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The Ansible is the common name for a type of Inter-dimensional communications technology built and maintained by Eul-Speak, Inc., a division of the Gudersnipe Foundation. While other examples can and presumably do exist, Ansible is the most common.

Only the Foundation is known to possess the ability to create Ansibles, and provides the equipment at a fee to other entities. Interestingly, this is one of the few technologies they build but do not themselves use. Because of the operational complexity and cost, Ansibles are seldom owned by private entities or individuals, most of the customers are governments.


The Ansible allows for inter-dimensional communication, in real-time, and is a mainstay of the Alliance communications network. While the Alliance is not able to produce new Ansible sets, they can repair and maintain them. Though most of this is done by the customer service department of Eul-Speak.

The Ansible itself can be anywhere from the size of room to the the size of a small building, and is usually housed somewhere out of the way. Users interact with it through a receiver, and usually they are simply linked to a telephone system. Due to an odd quirk of the technology, voice communication is very clear and reliable, but data transfer rates are exceptionally slow, not enough to support video or send digital files of any substantial size. The Ansible is typically used in one of three modes: voice, fax, or as a very slow text transmitter/receiver.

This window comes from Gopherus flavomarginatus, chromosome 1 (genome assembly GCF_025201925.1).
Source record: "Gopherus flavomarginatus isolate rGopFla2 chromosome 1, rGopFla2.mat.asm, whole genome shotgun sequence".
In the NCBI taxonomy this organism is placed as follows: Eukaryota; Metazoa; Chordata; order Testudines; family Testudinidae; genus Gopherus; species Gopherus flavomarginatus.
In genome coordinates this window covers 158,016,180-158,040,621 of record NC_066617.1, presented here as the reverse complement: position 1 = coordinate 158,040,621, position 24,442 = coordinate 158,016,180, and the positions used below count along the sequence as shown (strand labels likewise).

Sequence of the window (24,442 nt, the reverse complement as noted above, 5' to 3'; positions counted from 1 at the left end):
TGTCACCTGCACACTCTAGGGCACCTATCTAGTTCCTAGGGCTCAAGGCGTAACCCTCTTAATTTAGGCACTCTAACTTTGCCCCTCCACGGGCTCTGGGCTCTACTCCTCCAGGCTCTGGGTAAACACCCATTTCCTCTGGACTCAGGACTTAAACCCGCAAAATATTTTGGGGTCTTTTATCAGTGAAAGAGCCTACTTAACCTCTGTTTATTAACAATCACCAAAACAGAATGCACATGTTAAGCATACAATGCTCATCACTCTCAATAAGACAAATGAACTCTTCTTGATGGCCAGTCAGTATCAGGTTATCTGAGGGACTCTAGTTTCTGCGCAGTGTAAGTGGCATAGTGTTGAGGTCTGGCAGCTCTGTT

While the limitations do present problems, the technology is effective enough. Ansible sets have been known to function without maintenance for centuries, meaning they can even be installed on lower-tech worlds and still be used.


The underlying technology has been stated to be "both very complicated, and fairly simple". The operation of the machine involves conducting sound waves through an aperture, and does so with rudimentary implements. The aperture itself, however, exists outside of normal space-time and enables "the other end" to be in another dimension. The design makes the Ansible exceptionally robust and good for transmitting voice, but places severe limits on data throughout. Two people can have a very clear conversation, but transmission of live video is not possible. A system analogous to a fax machine exists for sending documents, and teletype-style systems can also provide written communication.

The technological limitations are due to the vagaries of time between worlds. Some worlds move at faster or slower rates. While not substantial, this is known for playing hell with any sort of real-time data transmission. It's also apparent that there is some sort of limit to the number of ansibles that can be in use at any one time (though no one knows precisely).